Ever wondered what "chesterfield sofa" and "bonded leather" mean when you’re shopping for furniture and accessories? Well unfurrow your brow! We're going to make things simple and break down the top 5 trickiest furniture terms.
1. Chesterfield Sofa
A classic style marked by ample tufting and shelter arms; the more traditional designs are done in leather or faux leather and often include nailhead details.
The origin of the Chesterfield style of furniture is up for debate. However, through research (bear with us through a minor history lesson) it was learned that in the years 1694-1773 the 4th Earl of Chesterfield, Lord Phillip Stanhope, commissioned the first leather chair with quilted leather and buttons. The goal for this chair was to allow for people to sit upright without wrinkling his/her clothes.
Phil must've been quite the trendsetter because this style of furniture is still popular today!
2. Bonded Leather
A mix of leather fibers and adhesive that is pressed into a sheet, for a material that often looks like genuine leather.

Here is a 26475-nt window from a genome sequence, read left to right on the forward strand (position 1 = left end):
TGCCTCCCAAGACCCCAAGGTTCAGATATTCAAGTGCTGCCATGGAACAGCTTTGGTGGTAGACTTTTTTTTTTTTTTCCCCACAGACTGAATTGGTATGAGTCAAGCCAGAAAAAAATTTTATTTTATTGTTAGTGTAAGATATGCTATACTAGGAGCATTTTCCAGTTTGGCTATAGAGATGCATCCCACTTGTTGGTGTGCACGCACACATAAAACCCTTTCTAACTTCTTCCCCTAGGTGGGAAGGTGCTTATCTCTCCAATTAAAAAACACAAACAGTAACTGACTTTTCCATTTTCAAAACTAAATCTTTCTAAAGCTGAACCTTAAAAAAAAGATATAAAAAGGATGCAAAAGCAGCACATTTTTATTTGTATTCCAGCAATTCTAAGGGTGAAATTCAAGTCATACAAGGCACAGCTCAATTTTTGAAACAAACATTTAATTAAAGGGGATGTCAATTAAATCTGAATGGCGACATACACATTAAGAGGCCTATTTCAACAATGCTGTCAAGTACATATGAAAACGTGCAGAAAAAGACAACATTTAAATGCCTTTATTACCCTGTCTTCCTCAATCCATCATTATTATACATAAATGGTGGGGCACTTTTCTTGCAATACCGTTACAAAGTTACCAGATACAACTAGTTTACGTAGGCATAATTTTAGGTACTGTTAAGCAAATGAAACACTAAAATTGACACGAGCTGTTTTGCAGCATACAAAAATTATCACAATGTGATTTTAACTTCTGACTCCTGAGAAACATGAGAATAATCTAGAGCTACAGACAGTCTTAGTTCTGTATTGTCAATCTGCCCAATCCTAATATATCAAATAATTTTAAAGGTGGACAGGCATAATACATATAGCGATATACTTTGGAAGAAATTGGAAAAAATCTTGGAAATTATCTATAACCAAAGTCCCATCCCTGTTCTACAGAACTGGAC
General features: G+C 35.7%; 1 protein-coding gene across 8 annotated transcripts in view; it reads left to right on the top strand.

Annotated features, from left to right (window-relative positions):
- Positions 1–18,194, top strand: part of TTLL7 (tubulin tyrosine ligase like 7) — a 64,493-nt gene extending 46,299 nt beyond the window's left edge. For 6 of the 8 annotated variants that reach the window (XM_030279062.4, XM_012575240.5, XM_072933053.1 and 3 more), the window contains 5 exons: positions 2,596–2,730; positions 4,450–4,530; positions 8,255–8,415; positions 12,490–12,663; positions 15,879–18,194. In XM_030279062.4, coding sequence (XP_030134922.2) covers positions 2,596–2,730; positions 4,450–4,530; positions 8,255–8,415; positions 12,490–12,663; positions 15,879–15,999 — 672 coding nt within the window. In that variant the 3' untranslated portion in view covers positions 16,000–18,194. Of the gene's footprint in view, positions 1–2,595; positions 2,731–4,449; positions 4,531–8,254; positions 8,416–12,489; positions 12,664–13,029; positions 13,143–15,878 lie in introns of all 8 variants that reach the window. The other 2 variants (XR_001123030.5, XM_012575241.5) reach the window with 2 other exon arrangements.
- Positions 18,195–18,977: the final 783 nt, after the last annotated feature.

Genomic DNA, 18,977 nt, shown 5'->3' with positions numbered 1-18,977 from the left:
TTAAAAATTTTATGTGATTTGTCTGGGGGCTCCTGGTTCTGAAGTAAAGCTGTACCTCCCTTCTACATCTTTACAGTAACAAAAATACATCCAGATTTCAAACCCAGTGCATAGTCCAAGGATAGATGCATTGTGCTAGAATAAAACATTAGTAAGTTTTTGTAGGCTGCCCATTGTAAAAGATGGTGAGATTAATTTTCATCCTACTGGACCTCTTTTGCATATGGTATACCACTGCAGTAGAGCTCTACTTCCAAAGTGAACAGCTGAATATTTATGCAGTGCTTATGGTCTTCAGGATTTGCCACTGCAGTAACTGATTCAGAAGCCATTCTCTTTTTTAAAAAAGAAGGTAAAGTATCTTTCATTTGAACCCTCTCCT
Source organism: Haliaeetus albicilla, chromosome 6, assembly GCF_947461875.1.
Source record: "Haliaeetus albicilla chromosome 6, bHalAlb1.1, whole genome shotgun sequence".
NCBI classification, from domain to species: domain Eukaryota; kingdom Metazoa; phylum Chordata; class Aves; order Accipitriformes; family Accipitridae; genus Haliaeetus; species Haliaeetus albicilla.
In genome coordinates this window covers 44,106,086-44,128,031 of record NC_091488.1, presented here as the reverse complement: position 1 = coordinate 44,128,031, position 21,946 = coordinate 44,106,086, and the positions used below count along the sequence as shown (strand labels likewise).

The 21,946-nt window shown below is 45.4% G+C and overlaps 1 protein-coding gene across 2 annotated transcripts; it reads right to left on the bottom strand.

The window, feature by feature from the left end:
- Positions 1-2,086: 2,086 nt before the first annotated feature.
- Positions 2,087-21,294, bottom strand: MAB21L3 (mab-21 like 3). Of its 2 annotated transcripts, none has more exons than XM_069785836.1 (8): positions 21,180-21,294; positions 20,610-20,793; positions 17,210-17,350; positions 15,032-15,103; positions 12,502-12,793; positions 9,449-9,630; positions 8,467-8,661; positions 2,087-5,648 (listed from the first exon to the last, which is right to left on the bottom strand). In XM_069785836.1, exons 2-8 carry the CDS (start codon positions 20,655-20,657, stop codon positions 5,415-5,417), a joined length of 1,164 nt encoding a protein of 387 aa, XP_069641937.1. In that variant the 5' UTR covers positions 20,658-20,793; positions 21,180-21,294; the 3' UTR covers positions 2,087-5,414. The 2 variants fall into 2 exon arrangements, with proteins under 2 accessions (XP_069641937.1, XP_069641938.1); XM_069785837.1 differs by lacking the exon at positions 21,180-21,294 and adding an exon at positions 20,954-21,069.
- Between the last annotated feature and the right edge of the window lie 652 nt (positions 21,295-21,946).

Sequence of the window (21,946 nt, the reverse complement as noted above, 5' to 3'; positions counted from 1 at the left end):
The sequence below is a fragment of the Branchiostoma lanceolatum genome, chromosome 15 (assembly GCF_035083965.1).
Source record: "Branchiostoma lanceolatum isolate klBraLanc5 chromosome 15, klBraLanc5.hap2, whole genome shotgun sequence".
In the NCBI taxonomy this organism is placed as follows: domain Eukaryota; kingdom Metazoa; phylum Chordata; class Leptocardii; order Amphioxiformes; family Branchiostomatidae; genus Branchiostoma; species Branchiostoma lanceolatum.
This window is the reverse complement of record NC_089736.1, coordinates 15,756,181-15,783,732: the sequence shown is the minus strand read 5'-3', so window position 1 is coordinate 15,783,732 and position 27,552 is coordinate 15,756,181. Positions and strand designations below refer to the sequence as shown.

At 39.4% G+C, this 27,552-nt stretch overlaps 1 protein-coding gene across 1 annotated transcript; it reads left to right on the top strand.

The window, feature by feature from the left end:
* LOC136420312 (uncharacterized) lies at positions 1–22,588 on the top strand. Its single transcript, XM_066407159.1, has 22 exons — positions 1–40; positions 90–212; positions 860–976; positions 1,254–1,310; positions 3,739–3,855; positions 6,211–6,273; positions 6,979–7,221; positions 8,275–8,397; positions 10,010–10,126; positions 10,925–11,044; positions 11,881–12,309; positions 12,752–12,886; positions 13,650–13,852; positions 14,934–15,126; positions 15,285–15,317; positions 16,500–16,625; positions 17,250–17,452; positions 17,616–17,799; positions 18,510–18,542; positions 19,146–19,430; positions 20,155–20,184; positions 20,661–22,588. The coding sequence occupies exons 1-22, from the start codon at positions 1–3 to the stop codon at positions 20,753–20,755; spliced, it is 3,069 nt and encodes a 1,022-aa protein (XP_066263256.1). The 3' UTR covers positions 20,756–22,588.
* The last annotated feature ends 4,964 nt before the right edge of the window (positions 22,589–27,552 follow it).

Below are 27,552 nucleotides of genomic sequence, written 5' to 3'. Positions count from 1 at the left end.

The origin of "bonded leather" makes sense. We stumbled upon a great analogy: bonded leather is to genuine leather as ground beef is to steak. Strange, but great. Bonded leather is often confused with synthetic leather, which it's not. Bonded leather takes leather scraps and bonds them together with an adhesive rather than using a whole piece of animal hide. There are bonded leather products that are 100% leather but there are also options like bonded leather upholstery which could contain less leather.
The name's leather, bonded leather.
Type of accent chest with dramatic, outward-facing curves, usually encasing the chest's drawers.
This style is the bomb(e).
A technique to artificially make something look older than it is; often used to give the appearance of an antique.
This term speaks for itself. A distressed product has been made to look like it has gone through a little bit of use.
That cocktail table isn't anxious, just gorgeous.
A carved accent that doecorates the top of a post or pilaster-- often a bedpost (post-top finial); it is usually an embellished ball but can be anything from a fleur de lis to a pineapple.
After digging through the dictionary, it was discovered that the word "finial" comes from the latin "finis" which means "end." Makes sense since the finial sits at the end of a bedpost.
And with that, this post has reached its finis.
We hope this helps demystify those tricky furniture terms.If you want to further expand your furniture IQ, check out our glossary!